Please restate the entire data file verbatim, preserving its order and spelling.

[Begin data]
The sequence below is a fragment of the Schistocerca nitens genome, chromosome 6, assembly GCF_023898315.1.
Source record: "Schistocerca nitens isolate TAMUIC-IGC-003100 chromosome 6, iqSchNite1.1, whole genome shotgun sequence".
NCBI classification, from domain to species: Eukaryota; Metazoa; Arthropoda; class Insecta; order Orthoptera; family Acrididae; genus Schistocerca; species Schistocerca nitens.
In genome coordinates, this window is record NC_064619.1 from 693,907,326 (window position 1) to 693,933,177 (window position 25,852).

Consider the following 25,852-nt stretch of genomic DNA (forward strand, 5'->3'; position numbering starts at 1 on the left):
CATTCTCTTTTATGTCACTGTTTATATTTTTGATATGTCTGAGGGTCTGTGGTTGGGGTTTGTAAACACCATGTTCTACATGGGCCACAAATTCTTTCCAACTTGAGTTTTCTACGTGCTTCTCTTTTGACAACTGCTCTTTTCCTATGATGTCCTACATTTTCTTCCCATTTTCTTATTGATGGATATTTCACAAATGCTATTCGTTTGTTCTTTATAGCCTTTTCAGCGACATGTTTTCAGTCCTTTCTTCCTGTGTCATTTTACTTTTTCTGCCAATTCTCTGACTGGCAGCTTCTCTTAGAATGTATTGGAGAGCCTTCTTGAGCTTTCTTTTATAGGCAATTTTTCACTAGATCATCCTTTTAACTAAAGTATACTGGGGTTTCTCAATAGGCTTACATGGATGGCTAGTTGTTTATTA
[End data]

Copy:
The sequence below is a fragment of the Schistocerca nitens genome, chromosome 6, assembly GCF_023898315.1.
Source record: "Schistocerca nitens isolate TAMUIC-IGC-003100 chromosome 6, iqSchNite1.1, whole genome shotgun sequence".
NCBI classification, from domain to species: Eukaryota; Metazoa; Arthropoda; class Insecta; order Orthoptera; family Acrididae; genus Schistocerca; species Schistocerca nitens.
In genome coordinates, this window is record NC_064619.1 from 693,907,326 (window position 1) to 693,933,177 (window position 25,852).

Consider the following 25,852-nt stretch of genomic DNA (forward strand, 5'->3'; position numbering starts at 1 on the left):
CATTCTCTTTTATGTCACTGTTTATATTTTTGATATGTCTGAGGGTCTGTGGTTGGGGTTTGTAAACACCATGTTCTACATGGGCCACAAATTCTTTCCAACTTGAGTTTTCTACGTGCTTCTCTTTTGACAACTGCTCTTTTCCTATGATGTCCTACATTTTCTTCCCATTTTCTTATTGATGGATATTTCACAAATGCTATTCGTTTGTTCTTTATAGCCTTTTCAGCGACATGTTTTCAGTCCTTTCTTCCTGTGTCATTTTACTTTTTCTGCCAATTCTCTGACTGGCAGCTTCTCTTAGAATGTATTGGAGAGCCTTCTTGAGCTTTCTTTTATAGGCAATTTTTCACTAGATCATCCTTTTAACTAAAGTATACTGGGGTTTCTCAATAGGCTTACATGGATGGCTAGTTGTTTATTA